Wednesday, October 24, 2007

By way of introduction: ah, sweet nostalgia...

Due to a series of events (not important here) I came into the possession of a number of my old books that I'd stored many years ago and had forgotten about. Upon opening the dusty boxes many memories came flooding back, mostly good, all vivid. This instant personal library situated my thoughts in a particular stage in my life. It yielded a warm and chilly feeling at the same time. Warm, because I flashed back to that idealistic era of university and that first job (as a bookseller). Chilly, because I was immediately afraid of what I'd find upon closer scrutiny. I'm sure I'm not alone in discovering that my taste in movies, TV, music and, yes, books from that time in my life has not, shall we say, always "stood the test of time". And that was my predicament: do I keep all these biographical documents (my biography) or do I dispense with them en masse sight unseen? Afterall, it had been decades since I'd had any contact with these items. I could continue my life and never give them a second thought.

I did no dispensing. I began opening the boxes and taking out every volume.

Among the collection was a number of titles by the late SF novelist, Philip K. Dick. There were, maybe, twenty-five or thirty books made up of various editions (several titles from three or four different publishers with different covers). I began to smile and knew that I was about to begin a journey through the past. But what if those tomes that I'd deemed to be so brilliant all those many years ago are, in reality, so painfully, embarrassingly sophomoric? Damn the torpedoes, full speed ahead!

OK, so let's cut to the chase...

I've begun my ongoing reacquaintance with Dick's We Can Build You.

Here's a bit of context: I was never a big fan of Science Fiction and Fantasy because I always found that technology (in the case of SciFi) or archaic customs (in the case of Fantasy) overpowered the human being (read: character). But Philip K. Dick was different. Technology is always incidental to the story, not the end all, be all. For Philip K. Dick, how the "little guy" confronted the establishment (often represented by technology) and refused to be subjugated or destroyed by it made a much more compelling story than a bunch of robots fighting. And, to me, that's why his books still work so brilliantly today. Sure, some of the science Dick envisioned in his novels seems quaintly naive now but the science plays such a small roll that it does not often intrude on all of his fascinating stories.

In We Can Build You, the main character, Louis Rosen, recounts the story of how his company's (MASA ASSOCIATES - Multiplex Acoustical Systems of America) intention to move out of the making of home electronic organs and spinets into the making of simulacra (robots that look like and pass for human beings) of actual historical figures goes horribly wrong because of greed and the inability of the characters to fully divine the scope and significance of their decisions. The story is populated with many compelling characters, including a manic depressive, anorexic young woman (this book was written in the late 1960's/early 1970's!) who is the creative source of these simulacra and a scarey, amoral real estate mogul who sees a way to get even wealthier by getting a hold of these "fake" people. The story begins (as all Dick novels do) in a typical day-to-day environment but slowly descends into a nightmarish world (not unlike Kafka) of fear, helplessness, mystery, paranoia and doom. But our "little" hero doesn't accept it and fights back. If it sounds like the product of a mind nurtured by the Cuban Missile Crisis, the Kennedy/King Assassinations, Watergate, Vietnam, Kent State, the My Lai Massacre, the Cold War (and possibly some mind altering substances) you'd be right but the ride is lots of fun and, in the end, thought-provoking. There are definitely several strong connections with the world today (though the story is set in 1982) and will leave the reader impressed by just how "spot on" Dick was despite the drugs.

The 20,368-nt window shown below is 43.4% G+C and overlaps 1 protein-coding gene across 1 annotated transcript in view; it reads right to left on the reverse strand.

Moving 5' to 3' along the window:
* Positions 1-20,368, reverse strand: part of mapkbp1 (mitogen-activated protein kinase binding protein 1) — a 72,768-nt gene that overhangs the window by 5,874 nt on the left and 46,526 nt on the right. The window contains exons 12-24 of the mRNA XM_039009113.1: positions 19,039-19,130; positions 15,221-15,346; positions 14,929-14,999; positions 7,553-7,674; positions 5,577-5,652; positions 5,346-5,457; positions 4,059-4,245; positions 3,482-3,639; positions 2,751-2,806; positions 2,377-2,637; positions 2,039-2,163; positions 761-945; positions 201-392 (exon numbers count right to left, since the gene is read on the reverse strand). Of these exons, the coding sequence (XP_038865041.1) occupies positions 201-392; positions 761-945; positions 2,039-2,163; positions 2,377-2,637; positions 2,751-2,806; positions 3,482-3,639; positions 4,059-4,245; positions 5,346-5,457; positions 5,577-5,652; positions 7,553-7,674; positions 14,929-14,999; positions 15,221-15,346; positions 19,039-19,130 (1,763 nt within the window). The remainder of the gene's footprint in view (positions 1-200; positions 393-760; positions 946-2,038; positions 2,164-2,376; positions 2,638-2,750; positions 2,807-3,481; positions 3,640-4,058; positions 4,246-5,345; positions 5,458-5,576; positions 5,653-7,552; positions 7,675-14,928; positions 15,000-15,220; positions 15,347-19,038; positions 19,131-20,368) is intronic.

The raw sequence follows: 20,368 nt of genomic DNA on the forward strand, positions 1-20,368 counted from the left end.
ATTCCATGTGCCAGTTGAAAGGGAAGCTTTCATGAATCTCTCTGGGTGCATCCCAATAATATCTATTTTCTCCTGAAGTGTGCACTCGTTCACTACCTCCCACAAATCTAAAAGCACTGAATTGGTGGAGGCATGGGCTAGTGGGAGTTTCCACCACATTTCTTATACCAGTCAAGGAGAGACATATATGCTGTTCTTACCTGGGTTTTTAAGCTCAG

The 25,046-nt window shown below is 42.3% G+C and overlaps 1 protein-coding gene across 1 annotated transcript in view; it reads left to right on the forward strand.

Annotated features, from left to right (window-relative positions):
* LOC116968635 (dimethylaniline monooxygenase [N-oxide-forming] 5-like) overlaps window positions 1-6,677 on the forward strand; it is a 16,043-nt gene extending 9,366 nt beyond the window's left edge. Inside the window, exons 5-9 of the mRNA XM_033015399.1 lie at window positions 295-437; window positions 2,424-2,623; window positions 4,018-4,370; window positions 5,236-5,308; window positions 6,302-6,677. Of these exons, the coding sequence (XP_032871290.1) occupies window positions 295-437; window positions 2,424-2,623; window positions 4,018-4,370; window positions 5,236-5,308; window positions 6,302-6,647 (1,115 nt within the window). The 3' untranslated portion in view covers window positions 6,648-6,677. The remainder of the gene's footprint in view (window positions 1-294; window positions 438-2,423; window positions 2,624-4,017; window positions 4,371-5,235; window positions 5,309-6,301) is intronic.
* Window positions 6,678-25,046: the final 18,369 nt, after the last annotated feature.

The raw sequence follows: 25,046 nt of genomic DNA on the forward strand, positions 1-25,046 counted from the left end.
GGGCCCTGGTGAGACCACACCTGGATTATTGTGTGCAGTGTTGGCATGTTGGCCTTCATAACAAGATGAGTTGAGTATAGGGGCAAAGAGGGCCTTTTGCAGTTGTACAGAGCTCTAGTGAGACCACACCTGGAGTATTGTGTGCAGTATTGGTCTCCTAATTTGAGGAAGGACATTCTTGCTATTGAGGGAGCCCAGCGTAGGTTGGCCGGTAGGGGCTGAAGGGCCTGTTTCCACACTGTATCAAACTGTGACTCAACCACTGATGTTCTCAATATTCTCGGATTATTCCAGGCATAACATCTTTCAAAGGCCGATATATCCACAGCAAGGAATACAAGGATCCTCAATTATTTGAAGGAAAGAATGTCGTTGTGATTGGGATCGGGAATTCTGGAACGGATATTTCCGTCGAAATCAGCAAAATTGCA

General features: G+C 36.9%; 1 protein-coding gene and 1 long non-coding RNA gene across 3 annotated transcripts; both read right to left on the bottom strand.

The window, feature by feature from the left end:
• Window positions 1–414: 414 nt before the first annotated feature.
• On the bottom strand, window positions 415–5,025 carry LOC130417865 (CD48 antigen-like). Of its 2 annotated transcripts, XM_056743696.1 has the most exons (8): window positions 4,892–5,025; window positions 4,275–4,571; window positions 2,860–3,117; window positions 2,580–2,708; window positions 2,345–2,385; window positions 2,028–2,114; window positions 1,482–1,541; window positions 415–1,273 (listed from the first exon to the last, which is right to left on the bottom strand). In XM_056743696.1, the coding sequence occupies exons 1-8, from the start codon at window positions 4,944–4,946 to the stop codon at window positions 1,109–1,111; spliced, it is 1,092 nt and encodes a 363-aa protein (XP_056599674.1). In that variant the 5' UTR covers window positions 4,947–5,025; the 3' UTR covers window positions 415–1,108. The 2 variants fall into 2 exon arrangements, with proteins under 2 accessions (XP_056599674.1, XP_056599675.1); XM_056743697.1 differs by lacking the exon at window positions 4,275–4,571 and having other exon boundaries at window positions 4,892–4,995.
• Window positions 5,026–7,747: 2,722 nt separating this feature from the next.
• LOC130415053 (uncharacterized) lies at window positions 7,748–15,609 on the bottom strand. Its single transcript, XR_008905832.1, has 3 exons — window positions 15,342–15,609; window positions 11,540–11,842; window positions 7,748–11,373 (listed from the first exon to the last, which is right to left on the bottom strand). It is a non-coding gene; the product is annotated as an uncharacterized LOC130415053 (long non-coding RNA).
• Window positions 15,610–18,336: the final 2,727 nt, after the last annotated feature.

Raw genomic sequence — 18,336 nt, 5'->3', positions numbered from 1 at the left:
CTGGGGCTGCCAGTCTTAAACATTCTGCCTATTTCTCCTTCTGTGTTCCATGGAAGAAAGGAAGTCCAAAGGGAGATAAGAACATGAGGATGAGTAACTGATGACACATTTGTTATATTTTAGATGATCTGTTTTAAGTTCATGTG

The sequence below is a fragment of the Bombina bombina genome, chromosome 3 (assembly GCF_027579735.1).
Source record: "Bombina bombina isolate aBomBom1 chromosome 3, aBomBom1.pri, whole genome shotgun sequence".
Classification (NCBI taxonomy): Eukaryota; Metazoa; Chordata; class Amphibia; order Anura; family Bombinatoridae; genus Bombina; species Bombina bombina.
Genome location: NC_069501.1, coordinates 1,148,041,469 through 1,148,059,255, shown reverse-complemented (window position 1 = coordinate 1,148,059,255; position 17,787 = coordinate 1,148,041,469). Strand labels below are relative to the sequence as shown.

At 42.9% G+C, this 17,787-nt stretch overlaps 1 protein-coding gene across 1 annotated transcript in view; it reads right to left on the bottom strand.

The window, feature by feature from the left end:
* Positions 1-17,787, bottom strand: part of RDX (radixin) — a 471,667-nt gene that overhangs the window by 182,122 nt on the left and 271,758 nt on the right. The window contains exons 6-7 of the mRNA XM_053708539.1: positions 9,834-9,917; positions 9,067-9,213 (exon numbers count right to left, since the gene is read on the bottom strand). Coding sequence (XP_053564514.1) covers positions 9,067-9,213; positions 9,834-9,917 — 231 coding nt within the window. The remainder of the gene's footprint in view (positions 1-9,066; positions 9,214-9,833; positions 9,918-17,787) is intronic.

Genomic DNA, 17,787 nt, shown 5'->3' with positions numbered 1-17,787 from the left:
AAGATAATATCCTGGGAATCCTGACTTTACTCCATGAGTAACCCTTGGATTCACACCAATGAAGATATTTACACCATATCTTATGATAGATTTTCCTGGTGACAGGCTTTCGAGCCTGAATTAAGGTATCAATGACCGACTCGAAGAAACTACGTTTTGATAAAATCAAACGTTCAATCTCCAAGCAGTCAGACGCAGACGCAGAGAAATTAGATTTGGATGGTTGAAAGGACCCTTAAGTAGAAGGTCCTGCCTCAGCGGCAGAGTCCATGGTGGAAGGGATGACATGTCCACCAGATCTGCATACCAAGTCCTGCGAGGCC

I'll be popping in from time to time, adding more reviews of Philip K. Dick novels as I make way through all those boxes. If you're curious about his work you could try just about any novel on the shelf and enjoy his unbridled imagination. His novel Do Androids Dream of Electric Sheep? was made into the movie Bladerunner (a fine movie but missing an important plot line that adds much more depth to the novel), his short story We Can Remember It For You Wholesale was made into the Arnold Schwarzenegger movie Total Recall, and most recently his novel, A Scanner Darkly was adapted into the Richard Linklater rotoscoped (the process that transforms conventional film footage into cartoon/animation to create an other-worldly effect) movie of the same name.

In conclusion, let me say my "chilly" fears were unfounded. I am enjoying every moment I'm spending with my old friend. But I'm sure you figured that out already.

Oh, and may I suggest you listen to some Doors, Jefferson Airplane, Chambers Brothers, Moby Grape, Quicksilver Messenger Service or Jimi Hendrix while you're reading him. That's what he was listening to when he wrote these books all those decades ago.


Anonymous said...

There's a fun essay in Jonathan Letham's Disappointment Artist about the author's attempt to read every single Philip K Dick novel.

kittent said...

I come to you by way of the Slow Reading blog, but I am staying because you are delightful (and PK Dick is fun)